Mark Clairmont | MuskokaTODAY.com
Photos by Lois Cooper | MuskokaTODAY.com
PORT SYDNEY — Four years ago when the son of a former prime minister came to Bracebridge, he filled the Sportsplex with hundreds of people.
Last year, when the daughter of another former prime minister came to the same town, she could barely fill half a conference room at the Quality Inn.
Today, both son and daughter are in government and having quite different effects on Canadians. Allowing voters to compare their campaign promises with their performances as ministers.
A lot has changed since. Because it’s 2019.
Last night in Port Sydney, the son returned with the same result — a sea of red washed upon the flooded shore of Mary Lake — and with the same stump speech as echoed by his nominated candidate Trisha Cowie.
In a more refined and relaxed talk to about 200 people at the Port Sydney Community Hall, in a room filled with hope — and signs that said the same — he framed his argument for re-election around the same political pillars he used in 2015.
“ … Anxiety, in Canada and around the world,” said Prime Minister Justin Trudeau.
“People see climate change, people see poverty, people see conflict, people see challenges around migration. People see all sorts of stresses coming from their rapid pace technological change, as people wonder if their jobs are going to carry them to retirement. What kinds of jobs and future their kids are going to have.
“It’s a lot of reasons for people to feel anxious. Or at least a little worried about what the coming years are going to bring. What kinds of abilities we’re going to have to meet and overcome the challenges we face as communities, as a country.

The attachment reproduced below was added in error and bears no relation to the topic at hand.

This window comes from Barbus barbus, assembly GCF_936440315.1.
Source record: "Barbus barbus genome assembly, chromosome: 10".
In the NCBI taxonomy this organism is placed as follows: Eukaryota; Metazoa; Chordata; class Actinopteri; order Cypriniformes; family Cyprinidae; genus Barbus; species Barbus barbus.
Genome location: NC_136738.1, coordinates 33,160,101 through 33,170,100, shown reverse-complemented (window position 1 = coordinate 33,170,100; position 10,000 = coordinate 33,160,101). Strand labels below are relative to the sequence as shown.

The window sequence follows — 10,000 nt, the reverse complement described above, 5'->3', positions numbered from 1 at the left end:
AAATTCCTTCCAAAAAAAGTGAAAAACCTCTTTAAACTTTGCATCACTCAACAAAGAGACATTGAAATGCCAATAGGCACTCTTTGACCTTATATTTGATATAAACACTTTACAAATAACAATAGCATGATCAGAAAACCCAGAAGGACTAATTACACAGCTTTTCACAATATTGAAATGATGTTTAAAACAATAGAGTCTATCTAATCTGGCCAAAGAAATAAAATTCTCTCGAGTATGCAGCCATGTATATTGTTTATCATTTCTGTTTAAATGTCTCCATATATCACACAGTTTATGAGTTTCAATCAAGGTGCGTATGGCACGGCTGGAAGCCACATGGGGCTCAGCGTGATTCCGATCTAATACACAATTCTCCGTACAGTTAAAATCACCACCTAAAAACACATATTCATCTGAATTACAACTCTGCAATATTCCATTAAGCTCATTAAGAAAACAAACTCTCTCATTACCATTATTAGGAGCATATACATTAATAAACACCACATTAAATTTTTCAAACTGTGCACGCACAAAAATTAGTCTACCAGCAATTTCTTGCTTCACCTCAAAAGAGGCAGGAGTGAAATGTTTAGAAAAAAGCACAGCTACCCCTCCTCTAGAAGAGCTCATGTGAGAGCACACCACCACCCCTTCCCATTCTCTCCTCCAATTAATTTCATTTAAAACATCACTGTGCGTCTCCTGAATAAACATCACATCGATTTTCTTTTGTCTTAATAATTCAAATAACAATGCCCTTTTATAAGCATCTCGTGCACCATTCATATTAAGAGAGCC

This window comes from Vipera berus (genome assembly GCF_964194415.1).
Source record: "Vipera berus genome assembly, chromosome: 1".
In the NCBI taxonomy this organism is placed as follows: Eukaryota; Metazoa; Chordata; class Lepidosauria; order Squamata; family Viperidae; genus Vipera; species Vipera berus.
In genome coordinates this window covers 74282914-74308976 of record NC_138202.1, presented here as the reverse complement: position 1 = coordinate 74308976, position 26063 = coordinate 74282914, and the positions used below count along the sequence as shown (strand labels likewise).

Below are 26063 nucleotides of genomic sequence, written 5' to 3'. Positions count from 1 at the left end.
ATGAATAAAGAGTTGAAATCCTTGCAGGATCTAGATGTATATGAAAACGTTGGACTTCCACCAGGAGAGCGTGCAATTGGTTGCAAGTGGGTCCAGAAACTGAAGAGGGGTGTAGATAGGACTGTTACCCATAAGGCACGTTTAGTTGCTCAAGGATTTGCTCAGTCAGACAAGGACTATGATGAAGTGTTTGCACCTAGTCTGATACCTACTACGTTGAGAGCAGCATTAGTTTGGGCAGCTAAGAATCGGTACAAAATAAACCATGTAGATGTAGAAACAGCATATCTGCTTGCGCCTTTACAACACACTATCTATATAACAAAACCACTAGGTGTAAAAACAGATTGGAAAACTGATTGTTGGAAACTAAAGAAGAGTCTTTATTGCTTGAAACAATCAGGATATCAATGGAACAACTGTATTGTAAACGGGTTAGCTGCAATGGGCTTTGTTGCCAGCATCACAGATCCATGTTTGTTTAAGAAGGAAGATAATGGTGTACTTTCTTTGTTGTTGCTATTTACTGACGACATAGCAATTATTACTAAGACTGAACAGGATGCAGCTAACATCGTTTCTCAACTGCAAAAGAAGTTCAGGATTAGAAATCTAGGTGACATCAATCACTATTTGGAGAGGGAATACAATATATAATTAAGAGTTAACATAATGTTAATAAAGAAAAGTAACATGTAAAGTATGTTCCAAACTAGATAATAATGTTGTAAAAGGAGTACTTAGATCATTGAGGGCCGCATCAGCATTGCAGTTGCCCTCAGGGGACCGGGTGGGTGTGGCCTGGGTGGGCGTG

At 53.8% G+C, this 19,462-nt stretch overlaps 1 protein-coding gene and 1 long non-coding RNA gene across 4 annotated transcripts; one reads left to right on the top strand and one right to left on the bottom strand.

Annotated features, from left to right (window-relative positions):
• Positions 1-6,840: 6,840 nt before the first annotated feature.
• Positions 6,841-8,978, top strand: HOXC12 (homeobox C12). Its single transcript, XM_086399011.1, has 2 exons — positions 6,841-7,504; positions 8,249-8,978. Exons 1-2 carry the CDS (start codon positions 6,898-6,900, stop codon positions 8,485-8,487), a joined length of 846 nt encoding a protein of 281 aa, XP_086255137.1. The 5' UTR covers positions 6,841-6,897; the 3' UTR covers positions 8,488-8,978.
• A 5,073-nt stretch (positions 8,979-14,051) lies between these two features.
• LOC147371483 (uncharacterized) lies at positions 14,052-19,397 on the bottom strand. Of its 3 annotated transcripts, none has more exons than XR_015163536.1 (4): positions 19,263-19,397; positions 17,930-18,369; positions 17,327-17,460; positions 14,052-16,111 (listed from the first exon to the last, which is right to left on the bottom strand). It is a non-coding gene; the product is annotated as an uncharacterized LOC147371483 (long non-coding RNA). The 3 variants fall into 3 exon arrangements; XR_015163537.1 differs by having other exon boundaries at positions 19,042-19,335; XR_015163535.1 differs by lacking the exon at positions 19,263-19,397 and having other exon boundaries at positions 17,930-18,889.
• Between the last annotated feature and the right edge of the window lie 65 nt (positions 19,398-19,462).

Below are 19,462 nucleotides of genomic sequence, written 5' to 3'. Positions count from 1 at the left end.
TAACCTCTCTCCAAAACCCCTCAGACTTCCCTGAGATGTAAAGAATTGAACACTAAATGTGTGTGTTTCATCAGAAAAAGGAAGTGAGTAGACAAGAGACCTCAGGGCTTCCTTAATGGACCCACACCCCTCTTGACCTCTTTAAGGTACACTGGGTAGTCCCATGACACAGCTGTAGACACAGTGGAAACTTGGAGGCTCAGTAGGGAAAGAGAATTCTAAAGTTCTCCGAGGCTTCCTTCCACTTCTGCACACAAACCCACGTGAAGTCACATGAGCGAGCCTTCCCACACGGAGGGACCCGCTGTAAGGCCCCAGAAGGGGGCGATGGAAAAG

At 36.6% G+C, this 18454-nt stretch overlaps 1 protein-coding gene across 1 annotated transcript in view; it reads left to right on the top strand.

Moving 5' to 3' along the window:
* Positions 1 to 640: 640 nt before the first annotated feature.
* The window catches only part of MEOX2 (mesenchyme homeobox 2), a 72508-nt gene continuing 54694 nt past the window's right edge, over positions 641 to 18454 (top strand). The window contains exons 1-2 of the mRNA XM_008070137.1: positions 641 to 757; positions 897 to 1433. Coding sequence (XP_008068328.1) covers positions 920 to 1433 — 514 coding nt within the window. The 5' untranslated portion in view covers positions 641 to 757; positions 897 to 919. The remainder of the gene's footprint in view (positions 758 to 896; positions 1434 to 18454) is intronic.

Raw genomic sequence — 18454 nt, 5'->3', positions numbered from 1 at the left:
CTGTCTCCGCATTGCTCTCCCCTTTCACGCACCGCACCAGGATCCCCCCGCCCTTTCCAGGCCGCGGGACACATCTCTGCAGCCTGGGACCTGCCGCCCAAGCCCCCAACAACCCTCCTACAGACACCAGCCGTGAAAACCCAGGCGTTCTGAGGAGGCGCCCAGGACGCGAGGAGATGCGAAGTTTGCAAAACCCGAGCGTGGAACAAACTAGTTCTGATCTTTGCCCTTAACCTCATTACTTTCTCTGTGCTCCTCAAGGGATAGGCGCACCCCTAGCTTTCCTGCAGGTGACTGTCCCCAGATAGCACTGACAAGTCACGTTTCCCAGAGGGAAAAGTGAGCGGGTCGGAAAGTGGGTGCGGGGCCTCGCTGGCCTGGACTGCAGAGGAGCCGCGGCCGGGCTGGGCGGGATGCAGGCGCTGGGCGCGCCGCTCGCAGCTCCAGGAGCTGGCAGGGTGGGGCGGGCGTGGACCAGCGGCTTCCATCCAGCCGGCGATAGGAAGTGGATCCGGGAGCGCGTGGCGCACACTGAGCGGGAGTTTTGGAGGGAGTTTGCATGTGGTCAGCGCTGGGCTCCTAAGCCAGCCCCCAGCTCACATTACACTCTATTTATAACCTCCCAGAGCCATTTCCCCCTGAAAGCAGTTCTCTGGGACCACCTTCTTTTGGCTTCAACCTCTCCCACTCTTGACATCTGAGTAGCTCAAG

“But at the same time every time I see us faced with a challenge …” Canadians meet and exceed those challenges, he said to cheers from the wide demographic cross section of Parry Sound-Muskoka that included a lot young families, yet few if any visible minorities.
He said in 2015 “we took a look at the big challenge the world was facing, the developed world is still facing. This idea that even though we’ve had great growth in our economies and our countries around the world, middle class in our developed democracies seems to have been stalled. That even though profits were up for big companies, that countries’ bottom lines were doing well, ordinary families weren’t feeling like they were getting ahead.
“We decided we needed to do something fundamentally different than what Stephen Harper and the Conservatives had put forward as an idea for 10 years. You see, they were still stuck in an idea that trickle down (economics) could work to grow an economy. That if you give advantages and benefits to the wealthiest and to big businesses, that would somehow create growth and jobs for everyone else.
“Well, it didn’t work. … Stephen Harper presided over the lowest growth rate of any prime minister since the depths of the Great Depression.”
Cowie thanked Trudeau for “all the work you have done to date, and all the work that I know you will continue to do for our community and for all Canadians.”
Cowie said the Liberal Party is “the party that accepts all Canadians equally. … It’s a party that rejects extremism in all of its forms.,” she said to loud applause.
“The party that firmly believes we are better as a country when we build each other up, as opposed to tearing each other down.